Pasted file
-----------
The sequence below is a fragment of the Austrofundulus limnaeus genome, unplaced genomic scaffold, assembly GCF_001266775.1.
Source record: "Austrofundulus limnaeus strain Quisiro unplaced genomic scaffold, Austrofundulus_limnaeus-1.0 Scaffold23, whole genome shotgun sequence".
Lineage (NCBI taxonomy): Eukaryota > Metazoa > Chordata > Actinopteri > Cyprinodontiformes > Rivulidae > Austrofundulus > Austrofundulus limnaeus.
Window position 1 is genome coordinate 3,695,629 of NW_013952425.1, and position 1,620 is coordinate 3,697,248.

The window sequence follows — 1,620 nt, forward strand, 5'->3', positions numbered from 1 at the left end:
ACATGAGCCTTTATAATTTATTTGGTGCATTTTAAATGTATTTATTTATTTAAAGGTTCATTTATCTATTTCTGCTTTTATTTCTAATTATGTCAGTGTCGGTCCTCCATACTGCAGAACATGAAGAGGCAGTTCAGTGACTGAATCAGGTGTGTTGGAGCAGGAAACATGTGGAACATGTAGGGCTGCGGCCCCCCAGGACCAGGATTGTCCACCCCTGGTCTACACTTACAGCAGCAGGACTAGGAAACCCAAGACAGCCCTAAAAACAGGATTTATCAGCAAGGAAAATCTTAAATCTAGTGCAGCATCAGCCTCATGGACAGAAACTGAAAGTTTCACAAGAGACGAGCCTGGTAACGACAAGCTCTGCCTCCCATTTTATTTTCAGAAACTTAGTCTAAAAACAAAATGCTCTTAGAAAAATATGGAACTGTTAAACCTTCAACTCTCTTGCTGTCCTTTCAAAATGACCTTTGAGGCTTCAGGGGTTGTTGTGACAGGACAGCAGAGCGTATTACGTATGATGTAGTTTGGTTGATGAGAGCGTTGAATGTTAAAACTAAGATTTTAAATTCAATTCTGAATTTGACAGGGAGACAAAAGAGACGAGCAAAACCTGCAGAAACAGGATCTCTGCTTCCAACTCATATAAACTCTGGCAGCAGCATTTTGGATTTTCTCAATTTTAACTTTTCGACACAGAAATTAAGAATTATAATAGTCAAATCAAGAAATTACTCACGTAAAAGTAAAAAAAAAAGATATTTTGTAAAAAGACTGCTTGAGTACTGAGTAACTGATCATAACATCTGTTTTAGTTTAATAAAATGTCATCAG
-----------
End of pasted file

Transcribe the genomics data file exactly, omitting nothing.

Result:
The sequence below is a fragment of the Austrofundulus limnaeus genome, unplaced genomic scaffold, assembly GCF_001266775.1.
Source record: "Austrofundulus limnaeus strain Quisiro unplaced genomic scaffold, Austrofundulus_limnaeus-1.0 Scaffold23, whole genome shotgun sequence".
Lineage (NCBI taxonomy): Eukaryota > Metazoa > Chordata > Actinopteri > Cyprinodontiformes > Rivulidae > Austrofundulus > Austrofundulus limnaeus.
Window position 1 is genome coordinate 3,695,629 of NW_013952425.1, and position 1,620 is coordinate 3,697,248.

The window sequence follows — 1,620 nt, forward strand, 5'->3', positions numbered from 1 at the left end:
ACATGAGCCTTTATAATTTATTTGGTGCATTTTAAATGTATTTATTTATTTAAAGGTTCATTTATCTATTTCTGCTTTTATTTCTAATTATGTCAGTGTCGGTCCTCCATACTGCAGAACATGAAGAGGCAGTTCAGTGACTGAATCAGGTGTGTTGGAGCAGGAAACATGTGGAACATGTAGGGCTGCGGCCCCCCAGGACCAGGATTGTCCACCCCTGGTCTACACTTACAGCAGCAGGACTAGGAAACCCAAGACAGCCCTAAAAACAGGATTTATCAGCAAGGAAAATCTTAAATCTAGTGCAGCATCAGCCTCATGGACAGAAACTGAAAGTTTCACAAGAGACGAGCCTGGTAACGACAAGCTCTGCCTCCCATTTTATTTTCAGAAACTTAGTCTAAAAACAAAATGCTCTTAGAAAAATATGGAACTGTTAAACCTTCAACTCTCTTGCTGTCCTTTCAAAATGACCTTTGAGGCTTCAGGGGTTGTTGTGACAGGACAGCAGAGCGTATTACGTATGATGTAGTTTGGTTGATGAGAGCGTTGAATGTTAAAACTAAGATTTTAAATTCAATTCTGAATTTGACAGGGAGACAAAAGAGACGAGCAAAACCTGCAGAAACAGGATCTCTGCTTCCAACTCATATAAACTCTGGCAGCAGCATTTTGGATTTTCTCAATTTTAACTTTTCGACACAGAAATTAAGAATTATAATAGTCAAATCAAGAAATTACTCACGTAAAAGTAAAAAAAAAAGATATTTTGTAAAAAGACTGCTTGAGTACTGAGTAACTGATCATAACATCTGTTTTAGTTTAATAAAATGTCATCAG